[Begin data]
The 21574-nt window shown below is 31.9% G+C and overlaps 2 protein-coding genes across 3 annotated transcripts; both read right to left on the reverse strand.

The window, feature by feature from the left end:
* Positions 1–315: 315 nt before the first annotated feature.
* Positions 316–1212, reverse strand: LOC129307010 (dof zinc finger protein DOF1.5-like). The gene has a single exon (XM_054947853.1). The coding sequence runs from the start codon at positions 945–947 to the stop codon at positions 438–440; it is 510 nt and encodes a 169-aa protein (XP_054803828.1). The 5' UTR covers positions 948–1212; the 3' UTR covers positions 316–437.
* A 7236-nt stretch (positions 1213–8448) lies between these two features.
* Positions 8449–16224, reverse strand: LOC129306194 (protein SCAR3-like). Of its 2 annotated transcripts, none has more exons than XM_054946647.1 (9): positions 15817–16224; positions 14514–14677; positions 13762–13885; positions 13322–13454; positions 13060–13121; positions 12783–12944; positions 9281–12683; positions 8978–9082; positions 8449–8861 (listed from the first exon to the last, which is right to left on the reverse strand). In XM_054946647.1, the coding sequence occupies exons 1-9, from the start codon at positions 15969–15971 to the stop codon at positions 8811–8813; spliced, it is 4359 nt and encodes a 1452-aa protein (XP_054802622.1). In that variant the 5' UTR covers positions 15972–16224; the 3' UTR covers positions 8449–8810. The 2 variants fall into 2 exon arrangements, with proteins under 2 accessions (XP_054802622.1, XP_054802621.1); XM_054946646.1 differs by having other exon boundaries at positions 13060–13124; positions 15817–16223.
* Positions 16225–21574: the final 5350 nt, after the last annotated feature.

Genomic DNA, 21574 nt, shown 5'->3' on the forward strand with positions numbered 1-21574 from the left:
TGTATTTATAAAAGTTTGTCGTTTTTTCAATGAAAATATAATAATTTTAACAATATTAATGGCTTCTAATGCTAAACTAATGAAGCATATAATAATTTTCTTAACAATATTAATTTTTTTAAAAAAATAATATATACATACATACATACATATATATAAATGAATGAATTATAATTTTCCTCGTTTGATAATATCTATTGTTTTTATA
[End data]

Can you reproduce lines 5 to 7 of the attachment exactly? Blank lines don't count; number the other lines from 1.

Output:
* A 7236-nt stretch (positions 1213–8448) lies between these two features.
* Positions 8449–16224, reverse strand: LOC129306194 (protein SCAR3-like). Of its 2 annotated transcripts, none has more exons than XM_054946647.1 (9): positions 15817–16224; positions 14514–14677; positions 13762–13885; positions 13322–13454; positions 13060–13121; positions 12783–12944; positions 9281–12683; positions 8978–9082; positions 8449–8861 (listed from the first exon to the last, which is right to left on the reverse strand). In XM_054946647.1, the coding sequence occupies exons 1-9, from the start codon at positions 15969–15971 to the stop codon at positions 8811–8813; spliced, it is 4359 nt and encodes a 1452-aa protein (XP_054802622.1). In that variant the 5' UTR covers positions 15972–16224; the 3' UTR covers positions 8449–8810. The 2 variants fall into 2 exon arrangements, with proteins under 2 accessions (XP_054802622.1, XP_054802621.1); XM_054946646.1 differs by having other exon boundaries at positions 13060–13124; positions 15817–16223.
* Positions 16225–21574: the final 5350 nt, after the last annotated feature.